Cooper cites First Amendment as allowance for mass gatherings in protests


Mass gatherings are limited to 25 people under Gov. Roy Cooper’s current executive order to curb the spread of COVID-19, but that rule hasn’t applied to protests. Many have questioned why that is the case?

Cooper cited the First Amendment right to peaceably assemble in the U.S. Constitution as something his executive orders were not intended to infringe upon. His original executive order did, however, limit gatherings at churches — also protected under the First Amendment.

“Just as we did with the reopen protests over the decisions made on the pandemic, under our executive order we allow for First Amendment protests to be exempted from the executive order on mass gatherings,” Cooper said. “Those protests occurred in May and they continued to occur and people had a right to do that. People were gathered together exceeding the mass gathering and that’s happening now with the protests we’ve been having lately.”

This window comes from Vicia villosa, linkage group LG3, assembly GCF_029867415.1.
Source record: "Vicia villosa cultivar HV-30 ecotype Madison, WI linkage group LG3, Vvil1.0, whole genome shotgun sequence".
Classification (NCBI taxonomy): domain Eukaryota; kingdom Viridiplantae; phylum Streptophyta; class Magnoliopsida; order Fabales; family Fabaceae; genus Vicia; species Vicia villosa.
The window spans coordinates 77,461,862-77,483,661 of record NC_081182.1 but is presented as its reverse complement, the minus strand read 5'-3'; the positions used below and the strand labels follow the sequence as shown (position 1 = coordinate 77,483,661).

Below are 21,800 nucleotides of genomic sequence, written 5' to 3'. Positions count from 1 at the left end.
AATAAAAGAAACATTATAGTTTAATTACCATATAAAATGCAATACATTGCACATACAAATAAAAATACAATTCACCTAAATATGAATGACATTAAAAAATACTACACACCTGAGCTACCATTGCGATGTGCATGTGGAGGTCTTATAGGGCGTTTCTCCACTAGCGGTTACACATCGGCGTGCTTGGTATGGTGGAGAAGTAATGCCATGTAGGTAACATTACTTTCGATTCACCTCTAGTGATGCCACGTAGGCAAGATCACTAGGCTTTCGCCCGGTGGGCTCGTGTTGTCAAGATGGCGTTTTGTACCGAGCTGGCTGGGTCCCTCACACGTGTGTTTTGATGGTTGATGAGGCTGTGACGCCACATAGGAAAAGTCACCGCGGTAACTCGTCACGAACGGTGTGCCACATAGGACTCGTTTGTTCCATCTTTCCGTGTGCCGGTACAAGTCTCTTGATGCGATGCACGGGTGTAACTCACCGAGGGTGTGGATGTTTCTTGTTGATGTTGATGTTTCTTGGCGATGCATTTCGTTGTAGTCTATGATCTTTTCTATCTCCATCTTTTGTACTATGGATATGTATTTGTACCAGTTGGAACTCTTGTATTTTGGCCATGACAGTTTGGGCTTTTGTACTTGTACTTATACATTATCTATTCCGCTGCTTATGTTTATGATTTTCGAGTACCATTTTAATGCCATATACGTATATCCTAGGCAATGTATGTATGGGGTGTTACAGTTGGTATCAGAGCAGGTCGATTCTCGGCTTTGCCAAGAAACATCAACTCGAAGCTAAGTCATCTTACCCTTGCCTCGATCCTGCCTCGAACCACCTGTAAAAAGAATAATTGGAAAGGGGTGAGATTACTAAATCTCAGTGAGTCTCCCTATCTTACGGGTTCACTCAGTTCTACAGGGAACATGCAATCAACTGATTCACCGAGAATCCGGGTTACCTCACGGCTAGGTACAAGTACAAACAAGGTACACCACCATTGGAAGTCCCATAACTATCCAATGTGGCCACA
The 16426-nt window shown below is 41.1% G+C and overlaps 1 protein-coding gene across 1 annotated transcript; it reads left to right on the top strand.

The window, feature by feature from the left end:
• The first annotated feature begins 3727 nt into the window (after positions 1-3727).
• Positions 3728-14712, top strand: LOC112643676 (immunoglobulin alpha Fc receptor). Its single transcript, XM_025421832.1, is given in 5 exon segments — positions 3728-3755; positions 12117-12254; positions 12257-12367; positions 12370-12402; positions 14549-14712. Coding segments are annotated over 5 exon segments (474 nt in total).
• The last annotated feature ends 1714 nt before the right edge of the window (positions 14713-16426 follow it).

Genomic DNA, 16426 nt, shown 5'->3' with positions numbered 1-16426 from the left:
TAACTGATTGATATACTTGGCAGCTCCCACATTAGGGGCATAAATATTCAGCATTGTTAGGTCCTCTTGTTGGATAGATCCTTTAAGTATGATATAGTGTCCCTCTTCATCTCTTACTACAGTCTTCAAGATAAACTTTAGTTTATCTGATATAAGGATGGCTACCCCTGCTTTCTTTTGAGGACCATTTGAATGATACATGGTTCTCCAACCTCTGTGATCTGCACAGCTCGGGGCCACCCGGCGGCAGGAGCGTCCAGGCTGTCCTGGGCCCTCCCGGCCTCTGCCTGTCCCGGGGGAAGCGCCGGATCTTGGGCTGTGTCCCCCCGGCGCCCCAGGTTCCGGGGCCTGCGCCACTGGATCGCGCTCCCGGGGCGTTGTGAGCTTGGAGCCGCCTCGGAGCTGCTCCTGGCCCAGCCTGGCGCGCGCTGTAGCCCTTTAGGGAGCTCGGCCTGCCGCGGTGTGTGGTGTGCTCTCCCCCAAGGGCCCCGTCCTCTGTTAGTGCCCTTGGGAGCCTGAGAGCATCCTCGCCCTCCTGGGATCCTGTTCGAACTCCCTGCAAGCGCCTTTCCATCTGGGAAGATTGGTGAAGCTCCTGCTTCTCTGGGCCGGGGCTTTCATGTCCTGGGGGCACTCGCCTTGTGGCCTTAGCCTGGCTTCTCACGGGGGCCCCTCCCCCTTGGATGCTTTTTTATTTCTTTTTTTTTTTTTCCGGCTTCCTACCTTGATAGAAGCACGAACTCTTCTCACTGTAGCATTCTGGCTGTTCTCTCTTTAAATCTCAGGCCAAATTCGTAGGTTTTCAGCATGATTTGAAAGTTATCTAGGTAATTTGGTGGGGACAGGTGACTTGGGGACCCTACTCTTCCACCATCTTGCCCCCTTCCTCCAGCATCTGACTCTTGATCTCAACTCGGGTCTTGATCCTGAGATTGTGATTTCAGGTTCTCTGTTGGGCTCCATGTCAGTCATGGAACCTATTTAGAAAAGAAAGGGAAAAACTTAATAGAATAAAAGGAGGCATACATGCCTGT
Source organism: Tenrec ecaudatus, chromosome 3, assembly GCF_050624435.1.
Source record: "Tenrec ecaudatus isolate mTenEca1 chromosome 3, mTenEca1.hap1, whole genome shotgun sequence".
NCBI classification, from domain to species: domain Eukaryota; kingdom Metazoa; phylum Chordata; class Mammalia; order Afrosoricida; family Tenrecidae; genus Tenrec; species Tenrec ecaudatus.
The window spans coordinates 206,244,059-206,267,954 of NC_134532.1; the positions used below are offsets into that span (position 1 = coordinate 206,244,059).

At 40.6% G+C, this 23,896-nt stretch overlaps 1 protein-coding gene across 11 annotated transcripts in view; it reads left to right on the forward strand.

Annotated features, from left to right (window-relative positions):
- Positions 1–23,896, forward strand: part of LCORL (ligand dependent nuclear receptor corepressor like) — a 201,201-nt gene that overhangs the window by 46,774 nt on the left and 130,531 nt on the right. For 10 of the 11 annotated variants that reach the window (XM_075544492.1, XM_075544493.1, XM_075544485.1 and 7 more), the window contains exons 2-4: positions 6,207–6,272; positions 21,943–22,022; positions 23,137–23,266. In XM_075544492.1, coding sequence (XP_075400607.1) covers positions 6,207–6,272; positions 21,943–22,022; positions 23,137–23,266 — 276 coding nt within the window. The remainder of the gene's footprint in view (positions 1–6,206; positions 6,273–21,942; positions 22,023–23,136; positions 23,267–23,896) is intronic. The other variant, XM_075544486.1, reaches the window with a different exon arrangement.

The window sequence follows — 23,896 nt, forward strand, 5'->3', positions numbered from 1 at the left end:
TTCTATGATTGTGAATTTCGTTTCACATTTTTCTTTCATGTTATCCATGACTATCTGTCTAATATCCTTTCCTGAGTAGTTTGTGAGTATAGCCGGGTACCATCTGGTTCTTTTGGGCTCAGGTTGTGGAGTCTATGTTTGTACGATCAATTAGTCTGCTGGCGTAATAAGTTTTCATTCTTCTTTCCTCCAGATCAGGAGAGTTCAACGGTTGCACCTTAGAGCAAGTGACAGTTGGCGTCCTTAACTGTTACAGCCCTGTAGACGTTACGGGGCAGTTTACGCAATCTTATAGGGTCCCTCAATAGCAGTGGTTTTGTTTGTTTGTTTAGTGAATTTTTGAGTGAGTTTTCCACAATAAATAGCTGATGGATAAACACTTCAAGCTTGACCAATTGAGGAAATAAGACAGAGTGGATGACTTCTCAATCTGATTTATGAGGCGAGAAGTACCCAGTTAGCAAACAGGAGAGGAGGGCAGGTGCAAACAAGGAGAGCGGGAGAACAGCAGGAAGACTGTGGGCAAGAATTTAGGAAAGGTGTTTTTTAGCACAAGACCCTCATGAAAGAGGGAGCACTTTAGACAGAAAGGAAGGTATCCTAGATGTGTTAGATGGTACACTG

“It’s important for people to have the right to protest. In our executive order, we have allowed for those First Amendment freedoms,” Cooper said. “But at the same time we want people to be careful. We want people to understand that whatever activity they’re doing, that this virus is still here, that this virus is still killing people and that social distancing, wearing a mask, washing your hands are all critically important to slow the spread of the virus. We hope people, wherever they are, whatever they are doing, will remember those.”

Rick Curl can be reached at or at 910-230-2037.


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